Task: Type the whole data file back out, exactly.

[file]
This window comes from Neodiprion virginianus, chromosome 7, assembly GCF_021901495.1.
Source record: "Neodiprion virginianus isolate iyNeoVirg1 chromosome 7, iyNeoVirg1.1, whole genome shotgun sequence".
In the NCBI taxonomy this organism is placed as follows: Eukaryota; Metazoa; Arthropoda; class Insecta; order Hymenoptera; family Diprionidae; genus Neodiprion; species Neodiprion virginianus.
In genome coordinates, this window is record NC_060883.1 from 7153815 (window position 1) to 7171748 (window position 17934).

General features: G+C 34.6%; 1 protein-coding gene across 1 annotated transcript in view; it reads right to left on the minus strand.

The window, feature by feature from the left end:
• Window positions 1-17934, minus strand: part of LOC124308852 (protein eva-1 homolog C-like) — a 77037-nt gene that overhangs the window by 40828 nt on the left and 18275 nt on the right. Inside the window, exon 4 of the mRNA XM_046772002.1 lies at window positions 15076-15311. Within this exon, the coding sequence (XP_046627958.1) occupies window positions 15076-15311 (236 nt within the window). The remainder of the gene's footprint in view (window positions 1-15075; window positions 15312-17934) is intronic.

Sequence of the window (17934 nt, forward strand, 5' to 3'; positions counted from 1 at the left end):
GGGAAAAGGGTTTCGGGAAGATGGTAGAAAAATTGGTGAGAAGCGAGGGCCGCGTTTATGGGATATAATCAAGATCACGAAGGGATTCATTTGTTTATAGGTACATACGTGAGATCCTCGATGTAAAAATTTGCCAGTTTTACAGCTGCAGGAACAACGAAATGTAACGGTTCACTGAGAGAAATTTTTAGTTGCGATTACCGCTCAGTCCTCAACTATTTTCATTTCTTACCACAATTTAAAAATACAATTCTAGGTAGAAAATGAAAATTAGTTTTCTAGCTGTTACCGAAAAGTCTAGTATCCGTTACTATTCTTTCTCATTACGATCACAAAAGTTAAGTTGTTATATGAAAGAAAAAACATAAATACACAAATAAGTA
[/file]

This window comes from Neodiprion virginianus, chromosome 7, assembly GCF_021901495.1.
Source record: "Neodiprion virginianus isolate iyNeoVirg1 chromosome 7, iyNeoVirg1.1, whole genome shotgun sequence".
In the NCBI taxonomy this organism is placed as follows: Eukaryota; Metazoa; Arthropoda; class Insecta; order Hymenoptera; family Diprionidae; genus Neodiprion; species Neodiprion virginianus.
In genome coordinates, this window is record NC_060883.1 from 7153815 (window position 1) to 7171748 (window position 17934).

General features: G+C 34.6%; 1 protein-coding gene across 1 annotated transcript in view; it reads right to left on the minus strand.

The window, feature by feature from the left end:
• Window positions 1-17934, minus strand: part of LOC124308852 (protein eva-1 homolog C-like) — a 77037-nt gene that overhangs the window by 40828 nt on the left and 18275 nt on the right. Inside the window, exon 4 of the mRNA XM_046772002.1 lies at window positions 15076-15311. Within this exon, the coding sequence (XP_046627958.1) occupies window positions 15076-15311 (236 nt within the window). The remainder of the gene's footprint in view (window positions 1-15075; window positions 15312-17934) is intronic.

Sequence of the window (17934 nt, forward strand, 5' to 3'; positions counted from 1 at the left end):
GGGAAAAGGGTTTCGGGAAGATGGTAGAAAAATTGGTGAGAAGCGAGGGCCGCGTTTATGGGATATAATCAAGATCACGAAGGGATTCATTTGTTTATAGGTACATACGTGAGATCCTCGATGTAAAAATTTGCCAGTTTTACAGCTGCAGGAACAACGAAATGTAACGGTTCACTGAGAGAAATTTTTAGTTGCGATTACCGCTCAGTCCTCAACTATTTTCATTTCTTACCACAATTTAAAAATACAATTCTAGGTAGAAAATGAAAATTAGTTTTCTAGCTGTTACCGAAAAGTCTAGTATCCGTTACTATTCTTTCTCATTACGATCACAAAAGTTAAGTTGTTATATGAAAGAAAAAACATAAATACACAAATAAGTA